I was thinking of worn and repainted urban walls; I also was thinking of fresco painting — which is the origin of the fantasy note 'wet plaster.’ — Bruno Fazzolari
It was the “wet plaster” that got me. To me, texture is one of the most intriguing aspects of perfume. Knowing Bruno Fazzolari Monserrat had a plaster note made me want to try it right away. I imagined something chalky and creamy at the same time, giving the fragrance the feel of earthy pastry cream.1
And it did. Monserrat’s plaster is really there. (Other notes include pink grapefruit, green leaves, carrot seed, osmanthus, jasmine and white musk.) So, what does a fragrance that riffs on wet plaster smell like? To me, the best description would be that it smells like standing in a damp monastery on a June afternoon with butterflies dipping into the bright green shrubs above the flower beds — while you brush your teeth.
Above Monserrat’s plaster wafts a bracing green-citrus-floral bouquet tight and fresh enough to remind me of toothpaste, even though mint isn’t listed in its notes. Monserrat’s freshness is akin to a cologne, but its texture is thicker and warmer and a little bit sweeter. Especially at first, Monserrat smells of pink grapefruit and spearmint, with the mint taking over, then blending with and finally being absorbed by tart budding leaves and subtle, apricot-inflected flowers.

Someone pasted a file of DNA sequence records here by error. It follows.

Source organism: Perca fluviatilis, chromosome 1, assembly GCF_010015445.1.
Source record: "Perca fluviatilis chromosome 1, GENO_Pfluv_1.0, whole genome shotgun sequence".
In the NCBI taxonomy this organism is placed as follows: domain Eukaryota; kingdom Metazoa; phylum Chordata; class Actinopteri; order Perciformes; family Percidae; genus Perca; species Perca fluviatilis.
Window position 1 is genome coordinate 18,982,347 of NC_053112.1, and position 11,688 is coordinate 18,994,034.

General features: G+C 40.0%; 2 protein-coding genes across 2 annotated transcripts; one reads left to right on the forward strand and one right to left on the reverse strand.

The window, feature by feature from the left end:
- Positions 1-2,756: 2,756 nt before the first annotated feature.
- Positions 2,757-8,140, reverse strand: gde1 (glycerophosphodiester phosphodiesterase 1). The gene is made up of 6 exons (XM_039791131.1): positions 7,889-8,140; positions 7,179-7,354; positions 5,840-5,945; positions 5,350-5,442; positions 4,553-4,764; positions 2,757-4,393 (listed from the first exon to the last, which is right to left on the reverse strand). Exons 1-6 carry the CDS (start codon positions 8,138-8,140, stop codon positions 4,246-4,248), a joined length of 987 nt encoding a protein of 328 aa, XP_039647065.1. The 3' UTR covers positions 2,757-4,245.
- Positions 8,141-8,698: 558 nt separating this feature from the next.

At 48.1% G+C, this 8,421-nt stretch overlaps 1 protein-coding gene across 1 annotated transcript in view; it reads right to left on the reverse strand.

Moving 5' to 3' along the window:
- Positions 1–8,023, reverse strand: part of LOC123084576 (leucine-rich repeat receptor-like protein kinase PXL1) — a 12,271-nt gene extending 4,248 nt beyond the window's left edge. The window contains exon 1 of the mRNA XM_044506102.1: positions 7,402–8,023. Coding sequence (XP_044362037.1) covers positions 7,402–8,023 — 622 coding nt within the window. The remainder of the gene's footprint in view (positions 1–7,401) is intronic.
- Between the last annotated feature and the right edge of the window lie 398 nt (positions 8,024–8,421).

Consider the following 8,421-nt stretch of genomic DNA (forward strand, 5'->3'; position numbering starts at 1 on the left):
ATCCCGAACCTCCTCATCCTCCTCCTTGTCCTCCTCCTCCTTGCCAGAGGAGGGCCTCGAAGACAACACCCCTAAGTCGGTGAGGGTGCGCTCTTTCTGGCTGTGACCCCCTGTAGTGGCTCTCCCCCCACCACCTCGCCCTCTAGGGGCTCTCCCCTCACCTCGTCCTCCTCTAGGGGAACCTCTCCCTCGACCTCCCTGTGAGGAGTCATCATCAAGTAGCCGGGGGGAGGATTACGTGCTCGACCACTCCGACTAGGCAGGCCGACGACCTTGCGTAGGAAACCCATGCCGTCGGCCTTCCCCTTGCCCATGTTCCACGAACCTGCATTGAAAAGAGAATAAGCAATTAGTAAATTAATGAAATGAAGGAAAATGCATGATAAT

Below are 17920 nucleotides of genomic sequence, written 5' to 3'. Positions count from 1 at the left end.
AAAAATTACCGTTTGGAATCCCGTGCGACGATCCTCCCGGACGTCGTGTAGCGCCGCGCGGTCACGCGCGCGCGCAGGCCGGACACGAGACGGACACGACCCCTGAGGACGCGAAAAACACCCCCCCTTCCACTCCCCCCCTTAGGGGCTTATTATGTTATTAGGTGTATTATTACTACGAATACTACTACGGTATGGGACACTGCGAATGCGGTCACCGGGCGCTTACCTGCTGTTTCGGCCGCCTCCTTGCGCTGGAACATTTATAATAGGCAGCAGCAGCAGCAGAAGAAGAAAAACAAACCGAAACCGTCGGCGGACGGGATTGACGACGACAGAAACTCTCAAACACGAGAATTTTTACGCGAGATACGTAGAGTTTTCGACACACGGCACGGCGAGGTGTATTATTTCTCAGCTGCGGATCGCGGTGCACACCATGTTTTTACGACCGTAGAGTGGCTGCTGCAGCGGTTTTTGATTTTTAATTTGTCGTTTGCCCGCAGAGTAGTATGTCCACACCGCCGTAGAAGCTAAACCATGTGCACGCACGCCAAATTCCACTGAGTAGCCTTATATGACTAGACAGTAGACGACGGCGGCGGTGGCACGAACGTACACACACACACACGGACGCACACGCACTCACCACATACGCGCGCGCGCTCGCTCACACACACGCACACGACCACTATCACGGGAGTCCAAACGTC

Monserrat holds its body well as it wears, and it wears most of the day on me. It stays fresh green, tart and opaque from my morning coffee until dinner.
I’m used to thinking of a springtime fragrance as something sheer and floral, like Agonist Floralust, the fragrance I reviewed last week; grand and intoxicating, like Guerlain Chamade; or a retro green chypre like Estée Lauder Private Collection (to name just one). Monserrat fills a category I hadn't thought about yet. It’s like the wool challis scarf you wind around your neck to take the chill off a spring rain. Yes, winter is over, but it’s not quite throw-open-the-windows weather yet.
Bruno Fazzolari Monserrat is $110 for 30 ml. For information on where to buy it, see Bruno Fazzolari under Perfume Houses.
1. I admit to being shamefully susceptible to descriptions. Robin once compared L’Artisan Parfumeur Nuit de Tubéreuse to Juicy Fruit gum. Once I smelled it in the perfume, I could never unsmell it.